Note: ISUPPLY can also be assumed by summing the individual electronic components operating current as specified in their datasheets.

To Calculate the Capacitance Value for Smoothing Capacitor (C):

C = 5 x ISUPPLY / 100 x VPEAK

To Calculate the Current Limiting Resistor Resistance Value (RD):

RD = VPEAK – VD / ID (VD is between 1.5V- 2.5V, ID is between 10mA – 50mA).

Selecting a Positive Voltage Regulator:

REQUIRED OUTPUT VOLTAGE MAXIMUM OUTPUT CURRENT POSITIVE REGULATOR DEVICE NUMBER
5V 1A 7805
6V 1A 7806
8V 1A 7808
9V 1A 7809
12V 1A 7812
15V 1A 7815
18V 1A 7818

 

USING HALF WAVE RECTIFIER

d

To Calculate the Peak to Peak Secondary Voltage Value of the Stepdown Transformer:

VPEAK = VRMS x √2

Selecting a Rectifier Diode:

VOLTAGE RANGE MAXIMUM CURRENT DEVICE PART NUMBER
50V – 1000V 1A 1N4001 – 1N4007
50V – 1000V 3A 1N5400 – 1N5408

 

To Calculate Maximum Load Current:

ISUPPLY = VSUPPLY / RLOAD

VSUPPLY = Required DC Supply for the Circuit.

RLOAD = Measured DC Resistance of the Resistive Load.

Note: ISUPPLY can also be assumed by summing the individual electronic components operating current as specified in their datasheets.

To Calculate the Capacitance Value for Smoothing Capacitor (C):

C = 5 x ISUPPLY / 50 x VPEAK

To Calculate the Current Limiting Resistor Resistance Value (RD):

RD = VPEAK – VD / ID (VD is between 1.5V- 2.5V, ID is between 10mA – 50mA).

Selecting a Positive Voltage Regulator:

REQUIRED OUTPUT VOLTAGE MAXIMUM OUTPUT CURRENT POSITIVE REGULATOR DEVICE NUMBER
5V 1A 7805
6V 1A 7806
8V 1A 7808
9V 1A 7809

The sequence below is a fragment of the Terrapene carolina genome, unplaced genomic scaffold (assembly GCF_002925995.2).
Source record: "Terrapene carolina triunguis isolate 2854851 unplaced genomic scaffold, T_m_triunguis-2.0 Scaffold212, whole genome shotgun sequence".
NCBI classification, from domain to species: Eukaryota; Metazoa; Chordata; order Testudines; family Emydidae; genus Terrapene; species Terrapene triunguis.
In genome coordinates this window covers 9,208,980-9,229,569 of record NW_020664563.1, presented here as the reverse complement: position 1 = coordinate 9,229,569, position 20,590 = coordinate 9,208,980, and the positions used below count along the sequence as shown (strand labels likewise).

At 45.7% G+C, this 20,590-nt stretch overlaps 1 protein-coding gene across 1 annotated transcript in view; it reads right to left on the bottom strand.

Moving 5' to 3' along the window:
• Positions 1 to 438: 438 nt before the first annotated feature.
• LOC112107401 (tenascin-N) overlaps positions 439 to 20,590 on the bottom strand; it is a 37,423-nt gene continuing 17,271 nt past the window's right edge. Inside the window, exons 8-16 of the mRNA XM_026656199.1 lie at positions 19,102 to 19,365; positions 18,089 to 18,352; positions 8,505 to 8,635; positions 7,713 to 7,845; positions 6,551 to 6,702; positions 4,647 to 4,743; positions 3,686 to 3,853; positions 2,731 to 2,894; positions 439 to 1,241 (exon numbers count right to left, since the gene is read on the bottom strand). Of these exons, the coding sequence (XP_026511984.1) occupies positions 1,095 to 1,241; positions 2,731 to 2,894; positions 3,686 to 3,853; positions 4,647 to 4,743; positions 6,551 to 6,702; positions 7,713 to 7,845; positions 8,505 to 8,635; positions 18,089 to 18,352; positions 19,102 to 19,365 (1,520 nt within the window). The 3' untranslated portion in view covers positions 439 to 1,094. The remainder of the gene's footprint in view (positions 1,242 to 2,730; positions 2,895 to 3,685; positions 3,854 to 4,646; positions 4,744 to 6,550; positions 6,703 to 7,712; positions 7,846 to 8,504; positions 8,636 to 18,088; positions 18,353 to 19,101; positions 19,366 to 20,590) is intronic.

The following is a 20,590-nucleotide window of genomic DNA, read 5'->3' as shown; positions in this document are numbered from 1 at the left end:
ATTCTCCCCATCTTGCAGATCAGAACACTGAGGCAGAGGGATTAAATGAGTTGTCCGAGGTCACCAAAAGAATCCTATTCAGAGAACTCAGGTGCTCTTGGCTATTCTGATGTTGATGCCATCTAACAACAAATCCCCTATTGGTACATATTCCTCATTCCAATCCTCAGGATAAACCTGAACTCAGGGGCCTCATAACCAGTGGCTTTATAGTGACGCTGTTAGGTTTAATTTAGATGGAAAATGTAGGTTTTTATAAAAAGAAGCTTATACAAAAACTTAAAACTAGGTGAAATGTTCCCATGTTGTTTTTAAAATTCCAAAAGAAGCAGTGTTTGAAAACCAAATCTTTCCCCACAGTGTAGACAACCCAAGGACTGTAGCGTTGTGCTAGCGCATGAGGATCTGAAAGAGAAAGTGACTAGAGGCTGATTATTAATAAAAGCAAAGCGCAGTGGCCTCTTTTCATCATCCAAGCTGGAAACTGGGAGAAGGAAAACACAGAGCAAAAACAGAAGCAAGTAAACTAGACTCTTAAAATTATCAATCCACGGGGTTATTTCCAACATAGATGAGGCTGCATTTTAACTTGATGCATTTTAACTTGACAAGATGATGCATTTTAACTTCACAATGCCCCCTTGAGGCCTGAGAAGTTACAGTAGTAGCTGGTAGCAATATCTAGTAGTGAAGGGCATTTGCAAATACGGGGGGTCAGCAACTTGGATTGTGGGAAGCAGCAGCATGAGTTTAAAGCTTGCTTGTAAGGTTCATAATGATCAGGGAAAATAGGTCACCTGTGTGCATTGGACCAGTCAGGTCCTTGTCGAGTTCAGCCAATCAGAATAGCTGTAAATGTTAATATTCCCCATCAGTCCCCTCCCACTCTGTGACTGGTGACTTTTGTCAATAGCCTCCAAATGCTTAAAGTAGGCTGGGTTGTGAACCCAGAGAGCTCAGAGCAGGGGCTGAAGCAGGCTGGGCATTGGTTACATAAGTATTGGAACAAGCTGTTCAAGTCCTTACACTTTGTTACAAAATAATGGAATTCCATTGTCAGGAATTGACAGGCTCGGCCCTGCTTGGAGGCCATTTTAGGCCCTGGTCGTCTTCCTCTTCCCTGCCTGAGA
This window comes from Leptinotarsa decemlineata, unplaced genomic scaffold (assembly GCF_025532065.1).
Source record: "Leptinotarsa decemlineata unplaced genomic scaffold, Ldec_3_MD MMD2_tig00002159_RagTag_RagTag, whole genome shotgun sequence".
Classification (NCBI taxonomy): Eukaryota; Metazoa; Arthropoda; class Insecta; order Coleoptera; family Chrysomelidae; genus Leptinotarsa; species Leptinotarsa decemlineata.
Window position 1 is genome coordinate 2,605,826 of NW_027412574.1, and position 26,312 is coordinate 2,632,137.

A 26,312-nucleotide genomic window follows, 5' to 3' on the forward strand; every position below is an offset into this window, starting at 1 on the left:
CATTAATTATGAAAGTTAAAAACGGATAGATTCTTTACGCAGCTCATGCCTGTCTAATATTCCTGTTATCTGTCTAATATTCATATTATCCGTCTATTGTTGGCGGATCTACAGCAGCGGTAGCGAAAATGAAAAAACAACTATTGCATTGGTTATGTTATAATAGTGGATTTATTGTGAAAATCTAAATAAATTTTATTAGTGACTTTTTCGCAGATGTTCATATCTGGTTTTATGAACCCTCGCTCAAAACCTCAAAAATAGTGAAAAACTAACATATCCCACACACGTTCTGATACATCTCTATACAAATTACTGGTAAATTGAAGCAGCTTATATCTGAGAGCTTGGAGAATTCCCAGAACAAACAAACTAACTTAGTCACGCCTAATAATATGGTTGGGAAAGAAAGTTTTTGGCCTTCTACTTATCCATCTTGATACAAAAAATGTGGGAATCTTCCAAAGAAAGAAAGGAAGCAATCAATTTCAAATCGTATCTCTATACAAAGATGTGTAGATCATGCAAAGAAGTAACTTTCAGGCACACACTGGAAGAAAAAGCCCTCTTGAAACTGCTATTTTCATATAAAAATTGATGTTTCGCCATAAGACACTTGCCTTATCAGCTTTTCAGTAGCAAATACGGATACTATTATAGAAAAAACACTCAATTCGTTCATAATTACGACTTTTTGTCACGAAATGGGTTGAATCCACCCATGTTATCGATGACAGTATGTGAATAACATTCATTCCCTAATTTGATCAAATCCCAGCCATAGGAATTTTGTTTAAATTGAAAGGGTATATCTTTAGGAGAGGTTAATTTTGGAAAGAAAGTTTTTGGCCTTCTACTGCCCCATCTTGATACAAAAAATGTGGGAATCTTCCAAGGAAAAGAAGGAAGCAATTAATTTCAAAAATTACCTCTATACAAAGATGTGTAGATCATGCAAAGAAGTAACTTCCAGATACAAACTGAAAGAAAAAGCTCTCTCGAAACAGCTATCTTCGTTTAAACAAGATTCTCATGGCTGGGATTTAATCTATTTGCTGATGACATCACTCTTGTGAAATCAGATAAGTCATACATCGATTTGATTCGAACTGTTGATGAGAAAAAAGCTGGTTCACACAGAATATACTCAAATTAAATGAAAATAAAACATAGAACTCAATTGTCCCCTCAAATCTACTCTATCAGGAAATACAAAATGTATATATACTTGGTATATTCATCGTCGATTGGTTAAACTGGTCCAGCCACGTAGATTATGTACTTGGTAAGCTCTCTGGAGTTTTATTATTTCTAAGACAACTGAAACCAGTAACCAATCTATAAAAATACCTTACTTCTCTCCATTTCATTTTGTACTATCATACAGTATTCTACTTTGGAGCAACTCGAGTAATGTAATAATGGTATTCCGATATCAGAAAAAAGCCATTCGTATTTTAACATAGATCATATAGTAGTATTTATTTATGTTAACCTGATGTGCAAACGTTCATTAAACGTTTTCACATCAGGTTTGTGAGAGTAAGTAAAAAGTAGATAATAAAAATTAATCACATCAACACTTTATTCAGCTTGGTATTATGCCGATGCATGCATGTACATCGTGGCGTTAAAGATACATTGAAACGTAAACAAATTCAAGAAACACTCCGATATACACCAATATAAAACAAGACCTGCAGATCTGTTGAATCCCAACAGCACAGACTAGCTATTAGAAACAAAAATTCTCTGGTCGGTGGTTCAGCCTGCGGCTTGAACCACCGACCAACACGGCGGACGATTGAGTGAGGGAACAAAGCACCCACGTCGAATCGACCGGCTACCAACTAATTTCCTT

12V 1A 7812
15V 1A 7815
18V 1A 7818

 

CHOOSING CHARGING CURRENT FOR LEAD ACID BATTERY CHARGER

e

T is the Stepdown Transformer which should have a maximum secondary voltage value of 15V.

To calculate for the Battery Charging Current Resistance value R, we use the formula;

R = Vs – VBATT / IBATT

R = ((VRMS x √2) – VBATT) / IBATT

Where,

R is the Resistance Value.

VS is the Peak Voltage output from the Rectifier.

VRMS is the transformer secondary AC Voltage Value.

VBATT is the battery standby use charging Voltage Value.

IBATT is the battery stated standby use charging current.

Selecting a Positive Voltage Regulator (IC):

REQUIRED OUTPUT VOLTAGE MAXIMUM OUTPUT CURRENT POSITIVE REGULATOR DEVICE NUMBER
5V 1A 7805
6V 1A 7806
8V 1A 7808
9V 1A 7809
12V 1A 7812
15V 1A 7815
18V 1A 7818

 

3.3V DC POWER SUPPLY CIRCUIT

f

 

5V DC POWER SUPPLY CIRCUIT

g

 

6V DC POWER SUPPLY CIRCUIT

h

9V DC POWER SUPPLY CIRCUIT

9v

 

12V DC POWER SUPPLY CIRCUIT

12v

 

15V DC POWER SUPPLY CIRCUIT

k

 

12V/5V DC POWER SUPPLY CIRCUIT

l

 

TRANSFORMER-LESS AC TO DC POWER SUPPLY DESIGN

Transformer-less DC power supply eliminates the solely use of a Stepdown transformer to provide lower DC supply power to drive our electronic circuits. The main component of a transformer-less power supply circuit is Voltage dropping capacitor or X-rated capacitor, which are specially designed for AC mains. This X rated capacitor is connected in series of Phase line of AC, to drop the voltage. This type of Transformer-less power supply is called Capacitor Power Supply.